Wotta Lotta Glotta

I once wrote a story about a drug called panglossium that allowed those who took it to speak all the languages that have ever existed – the living ones and the dead ones, the ones spoken by billions and the ones spoken by a dwindling remnant, the ones of which the hand of history holds a few tiny glittering feathers and the ones that have evaded the hand of history entirely. Panglossium would allow you to speak all of them, in every dialect and every mode. And to read and write them too, if they had an alphabet or an ideography.

One of the things I was interested in was what kind of literature users of panglossium would create for each other. I don’t think they would choose to write in a single language: they would mix languages (and it seems very unlikely that they would use much or perhaps any English). But I do think they would come closer to capturing the multitudinous flux of reality, which, in our reality, you can’t capture more than a sliver of when you use a single language. Or when you use a dozen languages, as some polyglots can in our reality. Maybe irreal panglossium would allow you to take a handful of reality or more.

I was reminded of panglossium recently because I wanted to write a poem about something I’d seen and been moved by: a band of white clouds and blue sky across which a gull slid swiftly on stationary wings. But I couldn’t do it to the standard I wanted. I couldn’t capture what I saw in two or three seconds: the grace of the gull gliding across the blue-and-white beauty of the sky. The gull wasn’t “gliding”, for example. That’s too slow a word. And I didn’t want to write a poem about my inability to capture that scene, because I’ve written one before about that inability:


Green on green on green
The light befalls me clean,
Beneath the birds.

And how I can capture
This mute green rapture
In blinded words? (7viii21)

The title of that poem is panglossic, in a way. And the poem itself did reach the standard required, because not-reaching-the-standard is part of the point of the poem. And even the greatest poet can’t reach the full standard and fully capture a scene like that. But some can get much closer than others, as Housman explained in his study of Swinburne:

If even so bare and simple an object as the sea was too elusive and delicate for Swinburne’s observation and description, you would not expect him to have much success with anything so various and manifold as the surface of the earth. And I am downright aghast at the dullness of perception and lack of self-knowledge and self-criticism which permitted him to deposit his prodigious quantity of descriptive writing in the field of English literature. That field is rich beyond example in descriptions of nature from the hands of unequalled masters, for in the rendering of nature English poetry has outdone all poetry: and here, after five centuries, comes Swinburne covering the grass with his cartload of words and filling the air with the noise of the shooting of rubbish. It is a clear morning towards the end of winter: snow has fallen in the night, and still lies on the branches of the trees under brilliant sunshine. Tennyson would have surveyed the scene with his trained eye, made search among his treasury of choice words, sorted and sifted and condensed them, till he had framed three lines of verse, to be introduced one day in a narrative or a simile, and there to flash upon the reader’s eye the very picture of a snowy and sunshiny morning. Keats or Shakespeare would have walked between the trees thinking of whatever came uppermost and letting their senses commune with their souls; and there the morning would have transmuted itself into half a line or so which, occurring in some chance passage of their poetry, would have set the reader walking between the same trees again. Swinburne picks up the sausage-machine into which he crammed anything and everything; round goes the handle, and out at the other end comes this noise:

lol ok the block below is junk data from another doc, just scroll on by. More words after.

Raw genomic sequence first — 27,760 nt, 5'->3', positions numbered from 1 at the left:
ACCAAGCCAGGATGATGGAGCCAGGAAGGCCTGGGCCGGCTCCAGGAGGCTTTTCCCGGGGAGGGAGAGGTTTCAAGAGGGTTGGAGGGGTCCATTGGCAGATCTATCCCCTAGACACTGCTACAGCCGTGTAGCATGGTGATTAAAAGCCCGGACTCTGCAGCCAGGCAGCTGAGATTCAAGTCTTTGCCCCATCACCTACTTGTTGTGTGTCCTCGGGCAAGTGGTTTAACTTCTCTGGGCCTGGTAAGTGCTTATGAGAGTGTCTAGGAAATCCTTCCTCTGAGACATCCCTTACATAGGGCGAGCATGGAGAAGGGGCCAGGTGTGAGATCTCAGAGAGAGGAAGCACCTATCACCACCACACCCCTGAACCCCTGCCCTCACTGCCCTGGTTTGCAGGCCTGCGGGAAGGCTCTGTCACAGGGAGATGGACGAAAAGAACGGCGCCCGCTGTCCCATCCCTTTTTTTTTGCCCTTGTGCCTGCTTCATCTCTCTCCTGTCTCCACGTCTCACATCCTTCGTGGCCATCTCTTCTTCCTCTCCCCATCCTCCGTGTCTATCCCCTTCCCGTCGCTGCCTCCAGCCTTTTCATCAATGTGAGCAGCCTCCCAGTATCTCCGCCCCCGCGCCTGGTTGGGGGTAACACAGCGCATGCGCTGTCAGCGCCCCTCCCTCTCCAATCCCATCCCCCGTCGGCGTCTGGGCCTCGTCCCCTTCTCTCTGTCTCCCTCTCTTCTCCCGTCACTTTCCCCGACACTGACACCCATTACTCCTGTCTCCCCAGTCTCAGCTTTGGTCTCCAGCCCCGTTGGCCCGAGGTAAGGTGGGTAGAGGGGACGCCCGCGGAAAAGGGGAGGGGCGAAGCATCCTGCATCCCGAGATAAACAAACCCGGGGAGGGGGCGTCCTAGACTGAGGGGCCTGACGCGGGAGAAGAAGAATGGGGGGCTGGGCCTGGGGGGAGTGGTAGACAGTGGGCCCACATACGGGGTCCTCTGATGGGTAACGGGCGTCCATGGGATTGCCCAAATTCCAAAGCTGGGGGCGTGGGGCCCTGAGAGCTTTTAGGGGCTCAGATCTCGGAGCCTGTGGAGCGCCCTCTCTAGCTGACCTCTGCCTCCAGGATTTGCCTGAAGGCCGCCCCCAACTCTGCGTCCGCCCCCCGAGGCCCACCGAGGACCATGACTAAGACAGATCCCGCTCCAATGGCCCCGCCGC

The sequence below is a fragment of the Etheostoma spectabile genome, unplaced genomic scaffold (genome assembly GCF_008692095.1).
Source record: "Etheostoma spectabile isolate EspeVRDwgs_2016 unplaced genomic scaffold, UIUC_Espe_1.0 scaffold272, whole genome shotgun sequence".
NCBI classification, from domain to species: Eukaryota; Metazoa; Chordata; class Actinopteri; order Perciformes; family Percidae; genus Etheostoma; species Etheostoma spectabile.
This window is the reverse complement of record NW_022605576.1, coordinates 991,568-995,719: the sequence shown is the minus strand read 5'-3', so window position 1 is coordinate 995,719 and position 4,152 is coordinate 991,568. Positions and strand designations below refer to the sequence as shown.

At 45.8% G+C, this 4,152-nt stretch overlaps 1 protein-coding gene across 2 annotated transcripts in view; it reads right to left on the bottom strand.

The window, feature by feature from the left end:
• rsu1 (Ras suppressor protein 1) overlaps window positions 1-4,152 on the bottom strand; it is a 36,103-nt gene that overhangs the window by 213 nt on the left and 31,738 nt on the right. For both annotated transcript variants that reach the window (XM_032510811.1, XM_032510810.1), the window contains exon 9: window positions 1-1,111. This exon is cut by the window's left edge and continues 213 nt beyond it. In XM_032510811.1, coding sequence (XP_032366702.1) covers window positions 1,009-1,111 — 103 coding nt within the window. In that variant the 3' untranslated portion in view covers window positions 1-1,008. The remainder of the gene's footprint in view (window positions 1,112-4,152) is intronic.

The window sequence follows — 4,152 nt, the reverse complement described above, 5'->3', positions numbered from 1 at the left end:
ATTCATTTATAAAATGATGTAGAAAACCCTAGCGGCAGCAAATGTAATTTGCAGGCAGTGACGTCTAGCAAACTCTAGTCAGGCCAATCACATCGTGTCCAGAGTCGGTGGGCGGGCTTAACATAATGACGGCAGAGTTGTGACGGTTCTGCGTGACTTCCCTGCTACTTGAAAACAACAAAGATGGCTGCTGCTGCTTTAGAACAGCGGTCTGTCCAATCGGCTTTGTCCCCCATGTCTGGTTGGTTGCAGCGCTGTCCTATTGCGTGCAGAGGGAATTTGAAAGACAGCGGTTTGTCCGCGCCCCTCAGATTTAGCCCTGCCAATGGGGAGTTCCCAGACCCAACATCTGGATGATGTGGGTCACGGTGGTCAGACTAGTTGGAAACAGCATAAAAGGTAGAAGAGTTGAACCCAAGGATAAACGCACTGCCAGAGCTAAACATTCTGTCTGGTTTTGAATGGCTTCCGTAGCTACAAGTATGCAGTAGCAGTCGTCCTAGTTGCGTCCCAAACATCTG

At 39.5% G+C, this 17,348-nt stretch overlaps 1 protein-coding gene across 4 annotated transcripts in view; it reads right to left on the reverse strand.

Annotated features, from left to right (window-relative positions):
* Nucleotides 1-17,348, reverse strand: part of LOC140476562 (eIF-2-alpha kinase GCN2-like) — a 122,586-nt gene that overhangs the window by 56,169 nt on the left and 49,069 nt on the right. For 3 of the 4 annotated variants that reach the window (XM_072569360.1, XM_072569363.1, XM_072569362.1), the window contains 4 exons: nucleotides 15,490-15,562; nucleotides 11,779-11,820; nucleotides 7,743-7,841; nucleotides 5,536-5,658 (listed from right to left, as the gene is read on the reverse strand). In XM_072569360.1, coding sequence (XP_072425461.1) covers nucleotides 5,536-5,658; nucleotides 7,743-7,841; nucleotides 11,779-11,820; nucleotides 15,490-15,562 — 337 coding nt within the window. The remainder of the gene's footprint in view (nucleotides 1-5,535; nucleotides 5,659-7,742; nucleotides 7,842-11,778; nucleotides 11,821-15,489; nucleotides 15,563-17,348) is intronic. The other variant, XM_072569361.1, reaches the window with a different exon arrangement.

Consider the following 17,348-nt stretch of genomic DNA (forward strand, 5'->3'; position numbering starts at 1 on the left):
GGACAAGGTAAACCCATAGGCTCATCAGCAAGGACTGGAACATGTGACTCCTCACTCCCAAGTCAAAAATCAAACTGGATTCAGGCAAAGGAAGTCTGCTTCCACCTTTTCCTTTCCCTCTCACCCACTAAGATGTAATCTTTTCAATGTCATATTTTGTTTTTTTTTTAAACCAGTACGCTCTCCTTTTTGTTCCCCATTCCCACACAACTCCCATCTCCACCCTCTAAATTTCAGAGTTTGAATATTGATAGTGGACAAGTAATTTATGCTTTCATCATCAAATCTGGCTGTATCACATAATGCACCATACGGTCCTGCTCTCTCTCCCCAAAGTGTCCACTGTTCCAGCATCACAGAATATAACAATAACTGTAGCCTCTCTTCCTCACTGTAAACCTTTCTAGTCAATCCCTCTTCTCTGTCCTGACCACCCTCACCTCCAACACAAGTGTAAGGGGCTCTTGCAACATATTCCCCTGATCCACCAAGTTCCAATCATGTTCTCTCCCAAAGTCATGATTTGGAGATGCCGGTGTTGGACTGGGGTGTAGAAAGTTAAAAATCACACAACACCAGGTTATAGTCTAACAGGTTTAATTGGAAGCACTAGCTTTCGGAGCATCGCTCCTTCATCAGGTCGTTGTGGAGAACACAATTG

Ere frost-flower and snow-blossom faded and fell, and the splendour of winter had passed out of sight,
The ways of the woodlands were fairer and stranger than dreams that fulfil us in sleep with delight;
The breath of the mouths of the winds had hardened on tree-tops and branches that glittered and swayed
Such wonders and glories of blossomlike snow or of frost that outlightens all flowers till it fade
That the sea was not lovelier than here was the land, nor the night than the day, nor the day than the night,
Nor the winter sublimer with storm than the spring: such mirth had the madness and might in thee made,
March, master of winds, bright minstrel and marshal of storms that enkindle the season they smite.

That is not all, it clatters on for fifty lines or so; but that is enough and too much. It shows what nature was to Swinburne: just something to write verse about, a material for making a particular kind of sausage.

But what would Tennyson or Keats or Shakespeare have been able to write after taking panglossium?

Elsewhere other-accessible…

Poems and Brickbats – Housman’s study of Swinburne
Verbol – (commentary on) my poem about inability and inadequacy

Game of Zones

The Badminton Game by David Inshaw

David Inshaw, The Badminton Game (1972-3)

I first came across this beautiful and mysterious painting in a book devoted to British art. Then I forgot the name of both artist and painting, and couldn’t get at the book any more. Years later, I’ve found it again on the cover of a paperback in a secondhand shop. I like the way it combines zones: the domestic and the dendric, the lunar and the ludic, the terrestrial and the celestial. And it’s full of fractals: the trees, the clouds and, implicitly, the moon and the two girls playing badminton.